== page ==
From gay marriage to puppy mills, North Carolina state legislators have filed more than 1,600 bills this legislative session and they are not even halfway done.
Many bills will not make it through the General Assembly, but some are still causing a stir.
Here a few items state lawmakers are considering:
Debate clouds statue of North Carolina's "favorite son"
The State House of Representatives voted Thursday to send a statue of evangelist Billy Graham to the U.S. Capitol. Graham is seen by many as a state "treasure," but Democrats objected saying Republicans barred other notable figure from consideration.
Leaders in the Republican majority declined to review a proposal to consider civil rights attorney Julius Chambers for the statue. Debate ensued for close to an hour over the proposal with Republicans asserting that Democrats simply didn't like the choice of Graham.
"I decided that I thought Billy Graham was the best choice, based on people that I spoke with," Rep. Chuck Jeter (R-Mecklenburg) said.
"Was it some scientifically significant polling data? No. It was not."
Graham's statue would replace an existing statue of former Gov. Charles B. Aycock in the Capitol's National Statuary Hall Collection.
Driver's License Considered for Undocumented Immigrants
A plan emerged in the House of Representatives this week allowing undocumented immigrants to apply for a restricted driver's license. Applicants must meet several conditions including:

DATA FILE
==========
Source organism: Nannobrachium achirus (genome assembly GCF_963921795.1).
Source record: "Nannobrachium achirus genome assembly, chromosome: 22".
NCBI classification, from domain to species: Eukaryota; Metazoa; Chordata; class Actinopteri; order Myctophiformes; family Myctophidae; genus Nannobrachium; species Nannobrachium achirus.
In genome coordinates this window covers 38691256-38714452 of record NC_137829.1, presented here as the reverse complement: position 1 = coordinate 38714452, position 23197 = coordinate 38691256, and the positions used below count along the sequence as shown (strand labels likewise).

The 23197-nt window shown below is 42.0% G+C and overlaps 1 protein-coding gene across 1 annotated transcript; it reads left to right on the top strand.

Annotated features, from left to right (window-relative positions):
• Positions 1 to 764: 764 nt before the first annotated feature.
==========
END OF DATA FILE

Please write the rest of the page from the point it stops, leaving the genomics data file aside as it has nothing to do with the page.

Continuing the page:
- Pass a criminal background check
- Consent to be finger printed
The license would only be valid for a year and is an effort to improve relations between the police and people living in the country illegally. But anti-immigration advocated say the bill is not an improvement in immigration policy, but a "poisonous" invitation for undocumented immigrants to continue breaking the law.
The special license would have specific markings indicating it is valid identification for an undocumented immigrant and would only allow driver's to be on the highway.
Addressing Assaults Against Teachers
A Senate committee looked at a bill Wednesday that would make it a felony offense for students 16 and older to assault a school employee.
Bill sponsor Sen. Jerry Tillman (R-Randolph) said student assaults against teachers have become a big problem and that "you will get more than a slap on the wrist if it occurs."
The Department of Public Instruction recorded more than 1,333 assaults against school personnel in the 2013-14 school year. This bill aims to protect personnel from assault, but lawyers in the General Assembly believe there is concern in the silver-lining. A felony would inhibit an older student from applying for financial aid at a university and finding future employment.
Tillman said he will work on the bill's definition of "assault" as the bill continues to move forward in the Senate.